- Episode 141 of the first incarnation of the science educational television series, 3-2-1 Contact, has the optical illusion of the Ames Room demonstrated and explained
- In the game Super Mario 64, the room containing the two paintings that lead to the level Tiny-Huge Island are placed at the end of two opposite hallways similar to an Ames room. When the player is standing at the perceived center of the room, the two hallways appear to have both the same depth and equally sized paintings. As the player approaches them, however, it is revealed that one painting is massive in scale and the other is miniature, respectively.
- The 2010 HBO film Temple Grandin used an Ames room in the opening title sequence, and later figures in the actual story, where the title character, who is autistic, intuitively devises the illusion in a scale model as a science project.
- English rock group Squeeze used an Ames room in its 1987 music video "Hourglass".
- English rock band Status Quo used an Ames room on the front cover of their 1975 studio album On the Level.
- English rock singer Roger Daltrey used an Ames room in the music video for his 1980 song "Free Me".
- An Ames room was used in the 2004 film Eternal Sunshine of the Spotless Mind to make the character Joel Barish appear to be the size of a young child.
- Dr. Eric M. Rogers used an Ames room to highlight how we attach familiar knowledge to the unfamiliar in his 1979 Royal Institution Christmas Lecture.
- German punk band Die Ärzte used an Ames room in their music video for the song "Fiasko".
- "Ames Room". psychologie.tu-dresden.de. 2001. Archived from the original on April 16, 2016. Retrieved September 15, 2011.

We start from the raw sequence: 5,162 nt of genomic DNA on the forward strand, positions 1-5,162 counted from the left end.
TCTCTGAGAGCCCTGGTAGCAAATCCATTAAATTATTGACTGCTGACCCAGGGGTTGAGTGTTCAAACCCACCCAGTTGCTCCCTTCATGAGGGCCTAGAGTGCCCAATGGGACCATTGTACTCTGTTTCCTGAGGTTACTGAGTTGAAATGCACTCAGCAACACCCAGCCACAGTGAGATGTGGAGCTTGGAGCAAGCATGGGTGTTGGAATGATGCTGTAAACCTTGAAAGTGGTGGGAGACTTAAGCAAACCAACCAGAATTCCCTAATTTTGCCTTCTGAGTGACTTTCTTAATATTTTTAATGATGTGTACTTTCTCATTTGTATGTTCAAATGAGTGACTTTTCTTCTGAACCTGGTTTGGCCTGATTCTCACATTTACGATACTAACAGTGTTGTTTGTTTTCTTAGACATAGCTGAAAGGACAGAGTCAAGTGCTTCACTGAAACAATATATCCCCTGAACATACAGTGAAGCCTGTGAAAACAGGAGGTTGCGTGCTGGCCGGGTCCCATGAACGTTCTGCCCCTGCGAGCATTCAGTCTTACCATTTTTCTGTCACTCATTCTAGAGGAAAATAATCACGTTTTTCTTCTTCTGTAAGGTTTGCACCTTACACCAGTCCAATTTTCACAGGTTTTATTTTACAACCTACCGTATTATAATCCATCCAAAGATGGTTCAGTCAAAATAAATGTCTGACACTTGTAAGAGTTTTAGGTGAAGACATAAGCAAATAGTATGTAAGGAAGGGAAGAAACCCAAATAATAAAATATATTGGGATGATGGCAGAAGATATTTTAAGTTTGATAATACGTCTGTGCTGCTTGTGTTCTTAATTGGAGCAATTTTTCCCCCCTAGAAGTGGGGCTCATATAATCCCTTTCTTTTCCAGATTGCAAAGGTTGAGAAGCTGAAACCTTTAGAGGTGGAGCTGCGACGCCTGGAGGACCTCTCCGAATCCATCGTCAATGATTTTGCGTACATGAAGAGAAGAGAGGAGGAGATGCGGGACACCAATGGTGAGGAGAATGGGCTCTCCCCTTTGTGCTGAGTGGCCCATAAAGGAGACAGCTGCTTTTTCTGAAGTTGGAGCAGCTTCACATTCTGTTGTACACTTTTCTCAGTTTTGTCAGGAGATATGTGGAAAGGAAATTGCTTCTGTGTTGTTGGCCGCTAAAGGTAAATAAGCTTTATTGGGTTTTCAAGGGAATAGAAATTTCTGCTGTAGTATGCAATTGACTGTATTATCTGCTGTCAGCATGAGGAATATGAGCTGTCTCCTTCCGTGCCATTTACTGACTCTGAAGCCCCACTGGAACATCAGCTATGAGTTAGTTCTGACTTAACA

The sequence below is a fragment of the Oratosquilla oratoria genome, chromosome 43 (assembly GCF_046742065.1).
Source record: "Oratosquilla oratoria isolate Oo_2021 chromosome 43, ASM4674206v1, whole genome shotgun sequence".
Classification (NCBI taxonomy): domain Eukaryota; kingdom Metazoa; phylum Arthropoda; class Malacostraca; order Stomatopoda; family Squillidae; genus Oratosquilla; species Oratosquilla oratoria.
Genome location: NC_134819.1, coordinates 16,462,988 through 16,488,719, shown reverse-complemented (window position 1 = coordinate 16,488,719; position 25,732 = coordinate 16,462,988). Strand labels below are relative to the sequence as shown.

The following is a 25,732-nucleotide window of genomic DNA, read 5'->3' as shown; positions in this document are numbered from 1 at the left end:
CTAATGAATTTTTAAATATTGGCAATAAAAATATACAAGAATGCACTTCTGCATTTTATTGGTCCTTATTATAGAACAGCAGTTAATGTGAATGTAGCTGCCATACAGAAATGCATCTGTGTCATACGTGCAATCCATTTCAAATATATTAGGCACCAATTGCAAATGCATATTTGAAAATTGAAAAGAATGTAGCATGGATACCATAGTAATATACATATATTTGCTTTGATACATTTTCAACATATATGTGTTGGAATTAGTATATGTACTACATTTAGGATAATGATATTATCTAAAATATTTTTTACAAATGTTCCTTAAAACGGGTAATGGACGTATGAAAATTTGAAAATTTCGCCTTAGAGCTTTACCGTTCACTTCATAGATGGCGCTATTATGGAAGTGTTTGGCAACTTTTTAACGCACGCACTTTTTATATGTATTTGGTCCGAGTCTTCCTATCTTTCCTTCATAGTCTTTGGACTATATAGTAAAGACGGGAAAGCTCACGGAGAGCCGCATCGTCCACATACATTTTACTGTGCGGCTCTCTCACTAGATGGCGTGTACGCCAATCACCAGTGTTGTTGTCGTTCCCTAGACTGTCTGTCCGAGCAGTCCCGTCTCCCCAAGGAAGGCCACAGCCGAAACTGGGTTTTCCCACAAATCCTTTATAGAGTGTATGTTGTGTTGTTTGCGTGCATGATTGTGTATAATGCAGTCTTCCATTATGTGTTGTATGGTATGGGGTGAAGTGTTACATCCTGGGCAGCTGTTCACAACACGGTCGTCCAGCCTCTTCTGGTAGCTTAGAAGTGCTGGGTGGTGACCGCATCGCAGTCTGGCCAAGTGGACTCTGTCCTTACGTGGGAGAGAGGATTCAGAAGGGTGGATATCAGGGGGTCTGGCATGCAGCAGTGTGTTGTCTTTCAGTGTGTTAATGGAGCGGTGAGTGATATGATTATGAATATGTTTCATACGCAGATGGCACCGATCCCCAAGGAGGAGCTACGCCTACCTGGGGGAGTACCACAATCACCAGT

- Day RH (1993). "The Ames room from another viewpoint". Perception. 22 (9): 1007–1011. doi:10.1068/p221007. PMID 8041583.
- >Gregory, Richard L. (1994). Even odder perceptions. Routledge. ISBN 978-0-415-06106-3.
- Dion KL, Dion KK (1976). "The Honi phenomenon revisited: factors underlying the resistance to perceptual distortion of one's partner". Journal of Personality and Social Psychology. 33 (2): 170–7. doi:10.1037/0022-35220.127.116.11. PMID 1271208.
- Ong J, Luck WJ, Olson HA (1980). "Reliability, sex difference, and Honi phenomenon in a distorted room". Perceptual and Motor Skills. 51 (3 Pt 1): 956–8. doi:10.2466/pms.1918.104.22.1686. PMID 7208243. S2CID 30822180.
|Wikimedia Commons has media related to Ames room.|
- "How to build an Ames Room", Ri Channel video
- "Adelbert Ames, Fritz Heider and the Ames Chair Demonstration"
- "Ames Room Example". Visual Fun House. Archived from the original on 11 April 2008. Retrieved 2008-04-10.
- "Ames Room". Illusion Works. Archived from the original on 23 September 2005. Retrieved 2005-08-16.
- Steele, Kenneth M. "Diagram of an Ames Room". Archived from the original on 2004-12-14. Retrieved 2005-08-16.
- "File: illustration of how an Ames room is constructed". Archived from the original on May 9, 2006. Retrieved August 16, 2005.
- "Ames Room". Archived from the original on 2005-09-24. Retrieved August 16, 2005.
- "Van Hoogstraten's Peep Show or Ames's Room?". Errol Morris. Archived from the original on 31 August 2006. Retrieved 2006-09-07.